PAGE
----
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Friday, October 5
Park's season ends with disastrous start

By Alan Schwarz
Special to

Chan Ho Park
Starting Pitcher
Los Angeles Dodgers
36 15-11 234 183 218 3.50

SAN FRANCISCO -- They say no park can hold Barry Bonds. Well, no Park can, either.

Dodgers right-hander Chan Ho Park joined the ignominious ranks of Tracy Stallard, Al Downing and Steve Trachsel by coughing up Barry Bonds’ record-breaking 71st home run Friday night at Pac Bell Ballpark. By sending Park’s first-inning, 1-0 fastball 442 feet into the right-center field bleachers, Bonds also sent Park’s name straight into the record books.

Apparently not satisfied with such a flimsy tie to history, Park also served up Bonds’ 72nd homer in the third inning. Both were solo shots. Finally catching on, Park walked Bonds intentionally in the fourth.

“It was kind of fun pitching to him in this situation,” Park said. “I missed with the fastball in the first at-bat, and in the second one I tried a breaking ball. All I can do is throw strikes . . . I didn’t try to give up the home runs. He just hit the pitches.”

Added teammate Paul LoDuca, “I give Chan Ho a lot of credit. He went right after him. If he hits it, he hits it.”

Park, 28, was a good candidate to give up No. 71. In the last three seasons, Bonds had already gone 5-for-20 with three longballs against him. And the Dodgers were clearly taking a different approach to Bonds than did the Astros, who walked him eight times during their just-completed series.

“We said we were gonna play this game to win,” Los Angeles manager Jim Tracy said. “We gave up two home runs to him, but the first was when we’re up 5-0 with two out and no one on, and the second was when we’re up 8-4 and he’s leading off. We’re pitching to him.

“If (Bonds) had been pitched to all year long, who’s to say he wouldn’t have hit 100 home runs? The guy is that good.”

Park suffered a muscle spasm in his left buttock while warming up before the bottom of the first inning, which he began with a 5-0 lead. He bent over several times to stretch it out and made a half-dozen extra warmup tosses.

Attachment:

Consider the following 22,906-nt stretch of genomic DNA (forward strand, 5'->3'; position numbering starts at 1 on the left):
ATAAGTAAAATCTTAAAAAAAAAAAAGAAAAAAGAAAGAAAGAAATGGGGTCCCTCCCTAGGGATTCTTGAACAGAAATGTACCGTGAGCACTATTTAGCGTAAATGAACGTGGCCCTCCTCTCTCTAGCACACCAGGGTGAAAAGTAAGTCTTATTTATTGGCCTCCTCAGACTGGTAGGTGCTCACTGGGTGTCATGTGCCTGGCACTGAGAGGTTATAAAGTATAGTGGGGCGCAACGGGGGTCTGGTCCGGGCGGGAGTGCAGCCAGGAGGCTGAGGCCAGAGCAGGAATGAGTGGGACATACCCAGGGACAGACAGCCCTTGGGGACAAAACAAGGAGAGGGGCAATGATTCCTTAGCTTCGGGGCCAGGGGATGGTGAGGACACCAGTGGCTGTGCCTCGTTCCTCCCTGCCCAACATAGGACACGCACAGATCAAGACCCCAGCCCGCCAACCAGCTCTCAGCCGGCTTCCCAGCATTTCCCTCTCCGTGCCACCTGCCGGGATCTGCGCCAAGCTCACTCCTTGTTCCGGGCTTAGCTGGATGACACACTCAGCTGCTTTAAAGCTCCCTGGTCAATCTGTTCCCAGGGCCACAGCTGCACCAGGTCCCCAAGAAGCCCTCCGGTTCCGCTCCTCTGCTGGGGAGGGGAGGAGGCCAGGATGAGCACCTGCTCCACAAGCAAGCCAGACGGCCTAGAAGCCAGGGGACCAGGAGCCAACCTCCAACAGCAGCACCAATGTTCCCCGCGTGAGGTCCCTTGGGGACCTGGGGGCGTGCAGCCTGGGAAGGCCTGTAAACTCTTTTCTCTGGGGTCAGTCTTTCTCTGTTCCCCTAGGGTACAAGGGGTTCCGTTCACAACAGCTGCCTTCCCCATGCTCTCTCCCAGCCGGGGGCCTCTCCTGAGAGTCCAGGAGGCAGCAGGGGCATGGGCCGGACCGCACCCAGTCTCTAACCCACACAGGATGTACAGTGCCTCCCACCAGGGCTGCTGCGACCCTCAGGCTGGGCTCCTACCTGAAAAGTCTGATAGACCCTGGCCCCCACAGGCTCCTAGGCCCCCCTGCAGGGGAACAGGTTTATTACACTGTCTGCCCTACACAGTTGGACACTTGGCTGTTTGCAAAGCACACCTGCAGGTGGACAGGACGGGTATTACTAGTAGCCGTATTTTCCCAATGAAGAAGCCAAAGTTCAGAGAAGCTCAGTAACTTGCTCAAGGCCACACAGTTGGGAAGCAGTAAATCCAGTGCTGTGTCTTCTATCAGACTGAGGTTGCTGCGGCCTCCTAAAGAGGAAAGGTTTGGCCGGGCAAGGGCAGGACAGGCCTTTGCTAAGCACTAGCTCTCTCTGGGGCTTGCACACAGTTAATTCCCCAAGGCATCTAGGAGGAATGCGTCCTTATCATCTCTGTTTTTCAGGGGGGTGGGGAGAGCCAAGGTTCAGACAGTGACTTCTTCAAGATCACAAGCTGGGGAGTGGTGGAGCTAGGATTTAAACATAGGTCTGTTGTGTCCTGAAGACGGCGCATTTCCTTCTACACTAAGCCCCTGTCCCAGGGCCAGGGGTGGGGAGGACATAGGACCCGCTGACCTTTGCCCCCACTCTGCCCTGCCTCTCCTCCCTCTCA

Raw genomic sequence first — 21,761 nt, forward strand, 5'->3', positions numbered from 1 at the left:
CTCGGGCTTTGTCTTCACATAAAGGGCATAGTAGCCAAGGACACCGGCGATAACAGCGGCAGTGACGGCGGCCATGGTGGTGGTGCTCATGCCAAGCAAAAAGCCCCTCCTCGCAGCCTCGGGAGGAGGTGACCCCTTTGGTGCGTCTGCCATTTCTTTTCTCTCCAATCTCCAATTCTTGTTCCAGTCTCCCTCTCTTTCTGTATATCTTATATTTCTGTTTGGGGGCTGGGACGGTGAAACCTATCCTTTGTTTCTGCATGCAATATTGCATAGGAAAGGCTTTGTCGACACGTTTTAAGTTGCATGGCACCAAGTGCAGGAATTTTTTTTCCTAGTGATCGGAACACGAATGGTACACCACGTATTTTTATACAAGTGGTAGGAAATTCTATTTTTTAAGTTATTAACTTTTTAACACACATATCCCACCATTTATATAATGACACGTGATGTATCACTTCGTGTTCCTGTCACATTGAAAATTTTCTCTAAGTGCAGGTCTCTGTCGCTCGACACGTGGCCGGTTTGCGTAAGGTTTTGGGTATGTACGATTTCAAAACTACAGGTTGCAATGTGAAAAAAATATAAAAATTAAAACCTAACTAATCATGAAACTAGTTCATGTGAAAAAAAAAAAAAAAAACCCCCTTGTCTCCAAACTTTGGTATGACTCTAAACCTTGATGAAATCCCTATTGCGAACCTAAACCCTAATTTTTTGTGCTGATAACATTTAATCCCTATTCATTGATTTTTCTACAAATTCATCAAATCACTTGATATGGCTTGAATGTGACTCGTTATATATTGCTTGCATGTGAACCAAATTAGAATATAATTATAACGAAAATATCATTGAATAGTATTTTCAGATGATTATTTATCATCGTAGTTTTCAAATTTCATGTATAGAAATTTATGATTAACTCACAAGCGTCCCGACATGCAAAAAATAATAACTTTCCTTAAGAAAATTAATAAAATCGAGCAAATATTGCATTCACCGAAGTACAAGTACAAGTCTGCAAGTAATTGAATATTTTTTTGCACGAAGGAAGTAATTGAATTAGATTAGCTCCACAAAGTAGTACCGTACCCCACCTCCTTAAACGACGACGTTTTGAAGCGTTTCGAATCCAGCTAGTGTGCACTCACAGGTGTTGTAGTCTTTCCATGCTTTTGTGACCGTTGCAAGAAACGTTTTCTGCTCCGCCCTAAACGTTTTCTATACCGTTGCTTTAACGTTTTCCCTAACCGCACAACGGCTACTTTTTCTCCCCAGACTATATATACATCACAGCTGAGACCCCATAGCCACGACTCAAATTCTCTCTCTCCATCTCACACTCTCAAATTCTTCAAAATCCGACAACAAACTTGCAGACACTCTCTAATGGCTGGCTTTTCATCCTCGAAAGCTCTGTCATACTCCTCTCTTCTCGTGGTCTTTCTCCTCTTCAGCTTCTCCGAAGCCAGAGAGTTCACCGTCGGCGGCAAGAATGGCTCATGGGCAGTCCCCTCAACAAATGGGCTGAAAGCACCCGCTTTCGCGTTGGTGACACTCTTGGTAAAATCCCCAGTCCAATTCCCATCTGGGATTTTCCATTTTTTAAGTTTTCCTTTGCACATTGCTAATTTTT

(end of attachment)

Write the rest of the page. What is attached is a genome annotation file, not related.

Whatever pain he was feeling was immediately heightened by the beating he took from Bonds, plus a three-run second inning in between and another three-spot in the fourth. His final line read 4 innings, 7 hits, 8 runs (7 earned), 3 walks and 2 strikeouts. Just 48 of his 82 pitches were strikes.

“(The pain) was bad, but I didn’t want to leave because we got many scores in the first inning,” said Park, adding that the spasms weren’t responsible for his poor outing. “I didn’t have a good fastball . . . It was just a bad day.”

Park became a notable major leaguer the minute he stepped on a big league diamond in 1994. An early member of the Asian influx, he was the first Korean-born player to appear in the majors, and was the 18th player since the amateur draft began in 1965 to make his pro debut in a major league uniform.

Five years later, he entered the record books by allowing two grand slams in one inning to the Cardinals’ Fernando Tatis. And this July he served up Cal Ripken's home run at the All-Star Game in Seattle -- on the first he ever threw as an All-Star.

Record-breaking home run or not, Park will probably be the most sought-after pitcher in the upcoming free-agent market -- assuming there’s a market at all with the ever-volatile labor situation and the slumping economy. Entering Friday’s start, he had a 15-11 record with a 3.29 ERA that ranked eighth in the National League. Though Park’s home-road breakdowns suggest he’s a huge beneficiary of Dodger Stadium’s large dimensions, his pure stuff is regarded as among the best in the game -- he was third in the NL by allowing batters just a .213 batting average.

Then again, he has shaky control. Park also inspires some questions about his mental toughness; his responding by doing everything he could to blow the Dodgers’ early lead Friday night didn’t help those matters. He has never been on the disabled list.

In an interesting twist, Park is represented by the same agent as Bonds, Scott Boras, and both will be free agents this offseason.

Asked if he was thinking about how this could have been his last start in a Los Angeles uniform, Park said, “No comment.”

Alan Schwarz is the Senior Writer for Baseball America and a regular contributor to and ESPN The Magazine.

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